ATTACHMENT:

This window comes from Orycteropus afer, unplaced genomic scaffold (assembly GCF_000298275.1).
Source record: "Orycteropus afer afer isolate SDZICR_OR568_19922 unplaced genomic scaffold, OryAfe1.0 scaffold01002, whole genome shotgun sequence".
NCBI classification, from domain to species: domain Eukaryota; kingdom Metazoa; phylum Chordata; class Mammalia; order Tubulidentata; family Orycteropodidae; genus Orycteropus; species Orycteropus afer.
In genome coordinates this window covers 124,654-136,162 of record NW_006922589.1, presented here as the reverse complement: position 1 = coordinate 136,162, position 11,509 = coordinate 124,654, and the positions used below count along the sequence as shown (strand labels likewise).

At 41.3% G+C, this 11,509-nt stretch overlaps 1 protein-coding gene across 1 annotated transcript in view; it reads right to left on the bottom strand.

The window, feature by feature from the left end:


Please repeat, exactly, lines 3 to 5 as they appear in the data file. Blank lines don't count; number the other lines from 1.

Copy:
NCBI classification, from domain to species: domain Eukaryota; kingdom Metazoa; phylum Chordata; class Mammalia; order Tubulidentata; family Orycteropodidae; genus Orycteropus; species Orycteropus afer.
In genome coordinates this window covers 124,654-136,162 of record NW_006922589.1, presented here as the reverse complement: position 1 = coordinate 136,162, position 11,509 = coordinate 124,654, and the positions used below count along the sequence as shown (strand labels likewise).

At 41.3% G+C, this 11,509-nt stretch overlaps 1 protein-coding gene across 1 annotated transcript in view; it reads right to left on the bottom strand.